The case studies describe how countries have used local, national and international evidence, partnerships and know-how to support children and young people.
This report aims to identify key constraints and opportunities to expand quality and affordable access to child care services in Turkey.
This article discusses how to strike the right balance between universal values and the need to consider cultural contexts and involve local stakeholders when defining how quality can be measured.
A fundamental point in assessing quality in early education settings is the belief in the right of young children to democratically and actively participate in their education and care processes. Early education and care is undertaken with children and their families and not to children.
The report raises critical issues to be addressed through dialogue, advocacy and joint actions among partners from different sectors and organizations in CEE/CIS countries.
Explore effective strategies being used to ensure that the needs of children from disadvantaged backgrounds are being met as several nations move toward integration of their early care and early education systems
The first case study is on the government initiatives for young children in the UK (1998 – 2010), and the second from ISSA and OSF is focusing on teacher education and pedagogy.
This report1 covers the proceedings of the Founding Forum of the Arab Network for Early Childhood Development (ANECD). The three-day meeting included 24 presentations related to networking and ECD challenges globally and in Arab countries. The participants adopted a Concluding Document with recommendations and a road map for the deployment of the Network.
ECCD is about recognizing that the child’s education is the interaction with his/her environment, especially people an
d knowledge. Newly internalized information requires new skills and therefore our approach relates also to information, values, beliefs, attitudes, and skills.
Despite the last years remarkable progresses made, children in the Arabic region still suffer a serious discrimination
regarding the services and opportunities offered to them. Caregivers are in need of supportive resources in
Arabic, and parents encounter serious challenges regarding this issue.
It describes the role of social enterprise models as innovative and sustainable solutions for reaching the most vulnerable children. The authors present two examples from poor communities in different countries: one in poor London neighbourhoods in the UK, and one in urban slums near Nairobi in Kenya. In both cases, increased access to affordable, high-quality early childhood services for vulnerable parents is supported through a self-sustaining financial model based on social enterprise.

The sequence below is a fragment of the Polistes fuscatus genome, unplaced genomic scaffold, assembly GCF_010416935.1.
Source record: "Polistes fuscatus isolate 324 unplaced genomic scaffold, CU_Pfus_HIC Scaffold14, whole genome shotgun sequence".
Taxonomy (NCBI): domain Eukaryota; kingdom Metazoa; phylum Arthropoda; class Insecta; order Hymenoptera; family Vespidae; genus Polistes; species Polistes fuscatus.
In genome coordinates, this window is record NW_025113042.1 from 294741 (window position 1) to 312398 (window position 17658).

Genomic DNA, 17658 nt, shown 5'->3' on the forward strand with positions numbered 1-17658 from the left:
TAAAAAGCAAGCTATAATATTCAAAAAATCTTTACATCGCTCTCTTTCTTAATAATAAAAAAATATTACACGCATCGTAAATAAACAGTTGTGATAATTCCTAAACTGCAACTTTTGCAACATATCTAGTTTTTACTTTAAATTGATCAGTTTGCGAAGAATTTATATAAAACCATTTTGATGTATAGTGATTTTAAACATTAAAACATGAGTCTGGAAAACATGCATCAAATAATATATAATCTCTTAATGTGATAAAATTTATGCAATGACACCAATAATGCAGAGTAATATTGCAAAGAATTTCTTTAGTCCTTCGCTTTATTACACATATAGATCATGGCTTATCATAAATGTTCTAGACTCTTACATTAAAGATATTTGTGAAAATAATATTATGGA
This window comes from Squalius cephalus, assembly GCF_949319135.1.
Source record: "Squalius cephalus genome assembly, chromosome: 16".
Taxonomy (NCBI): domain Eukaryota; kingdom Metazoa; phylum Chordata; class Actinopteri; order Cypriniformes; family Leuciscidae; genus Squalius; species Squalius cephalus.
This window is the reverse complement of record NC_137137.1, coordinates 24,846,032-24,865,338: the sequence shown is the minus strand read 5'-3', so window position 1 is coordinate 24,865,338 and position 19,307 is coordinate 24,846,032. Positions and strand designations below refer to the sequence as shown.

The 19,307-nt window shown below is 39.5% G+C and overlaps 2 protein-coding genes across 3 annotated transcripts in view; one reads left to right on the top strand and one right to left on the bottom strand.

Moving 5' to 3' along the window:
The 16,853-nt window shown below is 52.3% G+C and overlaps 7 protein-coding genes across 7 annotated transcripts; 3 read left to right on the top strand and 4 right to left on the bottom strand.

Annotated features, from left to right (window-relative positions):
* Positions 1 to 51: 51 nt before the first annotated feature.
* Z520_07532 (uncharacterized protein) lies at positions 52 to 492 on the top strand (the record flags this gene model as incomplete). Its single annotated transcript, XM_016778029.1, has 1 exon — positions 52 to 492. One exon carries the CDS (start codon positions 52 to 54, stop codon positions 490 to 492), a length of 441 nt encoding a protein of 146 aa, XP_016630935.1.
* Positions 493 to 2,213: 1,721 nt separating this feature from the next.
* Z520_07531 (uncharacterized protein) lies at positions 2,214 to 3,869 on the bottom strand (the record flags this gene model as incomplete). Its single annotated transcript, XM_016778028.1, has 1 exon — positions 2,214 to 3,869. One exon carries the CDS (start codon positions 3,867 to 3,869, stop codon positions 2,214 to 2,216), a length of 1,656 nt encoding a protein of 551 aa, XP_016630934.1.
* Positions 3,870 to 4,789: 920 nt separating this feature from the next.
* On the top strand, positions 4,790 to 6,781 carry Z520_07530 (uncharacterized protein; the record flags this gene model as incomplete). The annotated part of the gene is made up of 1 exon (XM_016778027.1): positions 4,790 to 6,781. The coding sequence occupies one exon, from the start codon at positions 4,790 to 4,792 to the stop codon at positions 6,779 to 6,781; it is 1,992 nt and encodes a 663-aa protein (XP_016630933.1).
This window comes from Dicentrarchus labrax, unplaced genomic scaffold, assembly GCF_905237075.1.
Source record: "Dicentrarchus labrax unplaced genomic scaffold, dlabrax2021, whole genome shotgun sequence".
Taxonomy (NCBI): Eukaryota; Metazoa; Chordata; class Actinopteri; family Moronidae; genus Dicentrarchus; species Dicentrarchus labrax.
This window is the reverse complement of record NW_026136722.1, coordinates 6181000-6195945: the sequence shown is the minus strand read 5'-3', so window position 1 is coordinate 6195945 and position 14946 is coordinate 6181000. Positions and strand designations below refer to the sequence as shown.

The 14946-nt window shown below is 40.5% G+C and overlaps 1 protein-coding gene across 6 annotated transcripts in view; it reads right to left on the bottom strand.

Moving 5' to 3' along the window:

It describes the use of costing studies to improve the planning capacity of national governments in the Caribbean. The authors review a long-termcosting and financing research project and highlight several challenges and innovations in financing which are specific to the region.
It describes how conflict in the Central African Republic (CAR) was the starting point for the development of a national-level early childhood policy, through cooperation between the government and a number of international non-governmental organizations (INGOs). A newly created inter-ministerial early childhood committee oversees the implementation of the Community-Led Action for Children (CLAC) model to improve the quality of the health and education sectors.
It relates Jamaica’s efforts to improve quality across the health and education sectors by developing a national strategic plan to better support poor parents and their young children. Through the implementation of five strategic objectives, the plan tackles elements of vulnerability and targets the overall provision of services in early childhood centres and in
It describes a systems-based approach in the health sector to promote the development of young children, their caregivers and pregnant women, especially from the most vulnerable groups. The programme focuses on improving and enhancing home-visiting services, such that the home visitor is no longer simply monitoring the family’
‘s health status but also building confidence, competence and resilience in child-rearing.
Since 1996, Namibia has been building a national, integrated set of early childhood policies and legal frameworks, with a strong emphasis on building equity across poverty lines. As in many countries, however, increases in access have not accompanied by improvements in the quality of services. In particular, the workforce is starkly different in terms of qualifications and remuneration between the younger (birth to 4 years) and older (5 to 9 years) age groups.
It examines the importance of building resilience through early childhood education. In 2013, in the aftermath of a natural disaster in the Philippines, a model was created to support resilience-building in devastated communities. The model includes using a curriculum which integrates psychosocial support for children and adults, increasing capacity-buil
ding among teachers and adults working with children, and adapting local traditions for building resilience.
The first parenting programme is aimed at mothers of children ages 5 to 6 living in Palestinian refugee camps and earby disadvantaged communities in Lebanon. The other programme focuses on parents of vulnerable children in a younger age group (from conception to age 5). This programme features a parent-to-parent training course and discussion opportunities that impart early childhood knowledge to poor parents in areas of Lebanon and Egypt with low access to services.